Started work with the National Coal Board as a junior clerk at Hem Heath colliery in 1957 ending as a senior admin officer at the Western Area H.Q. in Fenton in 1989. He was Curator at Chatterley Whitfield Mining Museum from 1989 until its closure in August 1993. A founder member of the Friends of Chatterley Whitfield, he is its current chairman. He was also actively involved in various other organisations and is also chairman of the North Staffordshire District British Coal Retired Staff Association. He is the great grandson of James Worgan, manager of the old Hayeswood Colliery in Halmerend.
The article below is a presentation in 1883 given by Jim’s great grandfather
North Staffs Institute of mining and Mechanical Engineers
An ordinary meeting of the members of this Institute was held at Stoke-on-Trent on Monday evening 10th of June 1883 when Mr. F. Silvester, one of the vice presidents occupied the chair.
Mr. James Worgan of Burslem read a paper on “The Mining and Working of Coal Mines in North Staffordshire.” After some introductory remarks, he said with regard to engines for winding he preferred the horizontal coupled, for the simple reason that they could be cleaned, oiled, inspected or repaired more easily than the vertical engines, besides being more compact and every part being under the engineman’s eye should any defect arise.
As to pumping engines, the ordinary ram or bucket lifts could be applied in most cases to do very useful work, but generally at a very heavy cost; but circumstances must to some extent assist in determining the power and form of machine required. The pit banks should be laid out and every thing arranged so as to cause as little delay and breakage of coal as possible and he required pit wagons with steel wheels.
Referring the question of sinking, he said in this district they often had to pile though sand which was a difficult and costly operation and speaking of the advantage of the tubbing process for keeping back the water which would other wise have to be pumped at considerable expense, He said he knew it was thought by many to be impossible to tub all of the water out in this district, but he was sanguine that the time was very near when all the waster except that made by the seam in actual work would be tubbed back. He instanced the Shire Oakes Colliery, where tubbing had been successfully applied and submitted what had been done could be done again, and must be done again, or the prestige of the English mining engineers would be lost.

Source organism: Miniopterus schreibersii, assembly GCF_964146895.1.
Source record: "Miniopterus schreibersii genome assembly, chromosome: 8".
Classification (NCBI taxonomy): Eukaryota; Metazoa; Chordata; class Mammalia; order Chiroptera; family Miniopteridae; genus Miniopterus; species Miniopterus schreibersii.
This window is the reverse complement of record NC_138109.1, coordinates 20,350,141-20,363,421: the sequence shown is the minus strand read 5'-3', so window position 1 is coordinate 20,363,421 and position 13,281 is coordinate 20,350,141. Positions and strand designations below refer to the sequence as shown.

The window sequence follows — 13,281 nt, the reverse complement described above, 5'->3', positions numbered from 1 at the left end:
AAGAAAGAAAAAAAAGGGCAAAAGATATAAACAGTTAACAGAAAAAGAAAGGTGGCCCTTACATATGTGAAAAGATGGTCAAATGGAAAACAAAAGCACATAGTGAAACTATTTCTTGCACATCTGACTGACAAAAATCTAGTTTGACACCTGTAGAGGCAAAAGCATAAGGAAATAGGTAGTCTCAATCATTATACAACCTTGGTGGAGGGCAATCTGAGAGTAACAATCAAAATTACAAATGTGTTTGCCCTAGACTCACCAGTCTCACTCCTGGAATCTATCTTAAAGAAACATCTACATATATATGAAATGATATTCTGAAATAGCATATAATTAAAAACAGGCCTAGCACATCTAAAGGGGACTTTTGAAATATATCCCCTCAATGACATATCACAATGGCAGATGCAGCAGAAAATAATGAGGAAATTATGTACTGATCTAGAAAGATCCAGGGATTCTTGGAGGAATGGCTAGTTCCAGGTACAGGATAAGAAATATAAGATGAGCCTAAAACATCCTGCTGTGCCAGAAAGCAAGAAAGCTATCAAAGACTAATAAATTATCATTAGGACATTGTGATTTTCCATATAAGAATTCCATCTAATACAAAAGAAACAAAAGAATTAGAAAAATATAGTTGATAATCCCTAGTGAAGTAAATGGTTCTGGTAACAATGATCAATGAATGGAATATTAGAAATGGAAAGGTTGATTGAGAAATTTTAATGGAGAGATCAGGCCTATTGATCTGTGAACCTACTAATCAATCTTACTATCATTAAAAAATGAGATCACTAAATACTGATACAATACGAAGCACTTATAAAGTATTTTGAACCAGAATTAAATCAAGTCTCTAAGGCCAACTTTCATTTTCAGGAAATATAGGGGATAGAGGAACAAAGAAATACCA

Having described the system contrived by Mr. Triger in France as far back as 1845, and more recently the process adopted by Mr. Chaulron for dealing with water in sinking, he urged that the subject was one which should gain the attention of English engineers.
Amongst other things to facilitate sinking to a depth, of say 20 yards, the pulsometer, was a very useful pump as it was quite portable, easily fixed, would pump very dirty water, give off no exhaust steam, required no oiling or skilled attendance, and very seldom got out of order. Mr Lovekin, who had one working at Tunstall, had assured him that it was everything that could be desired in a pump to the depth named. From what he (Mr. Worgan) had seen of it, he thought it might be used in deep working under ground, where the vertical height did not exceed its power. The shaft having been sunk to the intended depth the seam had to be pierced and the levels started and all the necessary openings made.
In driving the headings there was great waste caused by the seam being hewed to slack instead of making coal, Mr. Hedley, reading a paper before the North of England Institute on mining on “Mining in North Staffordshire” in 1853 said; “A more sluggish race of pit men never came under my notice?” He (Mr. Worgan) could not endorse that entirely, but still there was even now too much slovenliness, with regard to North Staffordshire miners. To secure the least cost strict discipline must be enforced and the so called practical miner must not be left to his own way and without cultured judgement to direct his movements, to destroy more half the produce of his labour. The men must be shown that to make large coal holing and cutting must be done to a depth or distance proportionate to the nature and thickness of the seam. If blasting was to be permitted, the position of the shot holes should be marked out by the competent man whom the law required to fire the shot. No blasting should be allowed where there was any quantity of gas. The use of the wedge in coal-getting ought to be better understood, so that it might be more judiciously used, and then from headings more than half and from opening workings more than three quarters of large coal might be got. Most of the seams in North Staffordshire district might be so holed that the coal would come down with its own weight and the natural pressure of surrounding strata, but the difficulty was to find holers.